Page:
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Breaking boundaries and telling stories: MSU's Tristan Harris-Pearce

Young man with a passion to unite through the power of story
Tristan Harris-Pearce
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Posted at 4:35 AM, Oct 13, 2021
and last updated 2021-10-13 15:57:20-04

BOZEMAN — Today we highlight another Native American student breaking boundaries at MSU.

He is African American and Dakota Sioux, an MSU student on a mission to break down stereotypes when it comes to education, diversity, and inclusion.

Tristan Harris-Pearce is a young man with a passion to unite us all through the power of story.

“I want to pave the way for people to become who they are and let them know that they can,” said Tristan Harris-Pearce.

The freedom to be your authentic self and know what that looks like for you—it’s something Tristan feels everyone deserves to have, to know.

“I want to see people like myself. My friends want to see people like themselves,” he said. “I want them to not have to be inspired to be themselves; you should just be able to be who you are.”

He is majoring in integrated media with an emphasis on photography and film. Through that, he is on a mission to help people connect with their own uniqueness, their heritage, their sexuality, their culture.

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Tristan Harris-Pearce is a young man with a passion to unite us all through the power of story.

“So integrating Native people, Black people, Queer people, because I’m a man of many hats,” said Tristan.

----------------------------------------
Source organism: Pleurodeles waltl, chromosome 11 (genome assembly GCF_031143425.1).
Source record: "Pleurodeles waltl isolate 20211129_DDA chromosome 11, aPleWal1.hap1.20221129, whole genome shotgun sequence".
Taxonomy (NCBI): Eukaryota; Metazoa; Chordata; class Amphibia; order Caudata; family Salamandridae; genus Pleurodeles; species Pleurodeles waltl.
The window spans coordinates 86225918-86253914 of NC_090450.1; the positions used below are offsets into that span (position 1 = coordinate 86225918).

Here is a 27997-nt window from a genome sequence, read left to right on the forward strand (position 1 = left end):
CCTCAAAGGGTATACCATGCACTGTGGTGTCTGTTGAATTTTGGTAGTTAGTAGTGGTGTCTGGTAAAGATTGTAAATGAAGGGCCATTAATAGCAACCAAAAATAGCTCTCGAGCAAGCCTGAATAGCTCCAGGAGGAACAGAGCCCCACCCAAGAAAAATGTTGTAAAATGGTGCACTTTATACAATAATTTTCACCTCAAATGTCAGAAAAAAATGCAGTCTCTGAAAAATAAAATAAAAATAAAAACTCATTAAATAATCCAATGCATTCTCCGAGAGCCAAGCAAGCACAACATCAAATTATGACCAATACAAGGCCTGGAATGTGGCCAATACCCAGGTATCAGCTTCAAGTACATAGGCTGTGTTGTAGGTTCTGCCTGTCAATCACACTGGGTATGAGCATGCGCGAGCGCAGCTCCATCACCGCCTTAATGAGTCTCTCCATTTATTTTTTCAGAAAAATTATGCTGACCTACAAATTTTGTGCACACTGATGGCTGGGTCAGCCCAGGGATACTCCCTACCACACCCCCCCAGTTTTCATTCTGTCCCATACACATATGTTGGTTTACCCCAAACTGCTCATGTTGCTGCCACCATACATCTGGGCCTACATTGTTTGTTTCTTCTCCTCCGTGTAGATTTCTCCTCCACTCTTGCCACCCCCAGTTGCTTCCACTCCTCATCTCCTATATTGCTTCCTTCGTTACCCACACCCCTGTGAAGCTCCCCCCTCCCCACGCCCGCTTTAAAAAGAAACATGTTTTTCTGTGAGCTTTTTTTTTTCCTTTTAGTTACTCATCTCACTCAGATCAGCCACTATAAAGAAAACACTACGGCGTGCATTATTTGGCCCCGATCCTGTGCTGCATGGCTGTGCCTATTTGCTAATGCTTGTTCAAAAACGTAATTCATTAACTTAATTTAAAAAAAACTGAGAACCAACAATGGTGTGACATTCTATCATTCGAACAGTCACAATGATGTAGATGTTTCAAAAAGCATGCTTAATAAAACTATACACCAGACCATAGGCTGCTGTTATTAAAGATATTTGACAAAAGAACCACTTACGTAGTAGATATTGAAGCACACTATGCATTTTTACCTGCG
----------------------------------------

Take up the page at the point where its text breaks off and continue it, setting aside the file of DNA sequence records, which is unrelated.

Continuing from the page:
One of his favorite ways to do that is through the magnetic power of story.

“My dream with normalizing these diverse social identities is to just make movies about them. People ask if I want to make documentaries—I don’t. I want to do fiction because I love screenwriting and to give that to people. I’ve written a few scripts. I’ve written a love story with a Queer black main character and it’s inspired by Hallmark movies.”

He has strong feelings about how Native and African Americans are portrayed, as well as the issues they face.

“That’s a huge issue,” he said. “Not being able to see Black people or Native people, we aren’t shown in media at all. And, if we are we are, [we're] shown in weird ways.”

He also believes society needs to start showing that non-straight relationships are, and should be, treated the same as straight relationships.

“Because I know I’ve experienced this with a lot of men I’ve gone on dates with, they’ll say I don’t know how to be gay because it’s not treated as the same,” said Tristan.

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“I want to see people like myself my friends want to see people like themselves,” he said. “I want them to not have to be inspired to be themselves, you should just be able to be who you are.”

His path leads from the written word to powerful still photography and also leadership.

“Many layers, many hats,” he said.

While using screenwriting and media to normalize social identities in the classroom as a student, he is also active in boards on every platform of his background at MSU.

According to his peers he is a champion of advocating for, and networking between, every face on campus—some he feels are unsung and rarely seen.

Now he’s focused on improving his craft and also taking part in and developing diversity and inclusion trainings on campus. He is hoping to build on the already powerful connections he’s formed and found at MSU.

“Making sure that you’re there for another person for them to talk to is amazing because there’s this connection that you make that can’t really be explained,” said Tristan. “You don’t have to know a lot about race but what you do need to know is how to listen.”

“If you’re being made uncomfortable talking about native issues or queer issues because you’re not like them that’s when you need to listen more,” he added.

Tristan says he's also happy to see American Indian Hall built to further promote people of diverse heritage on MSU's campus.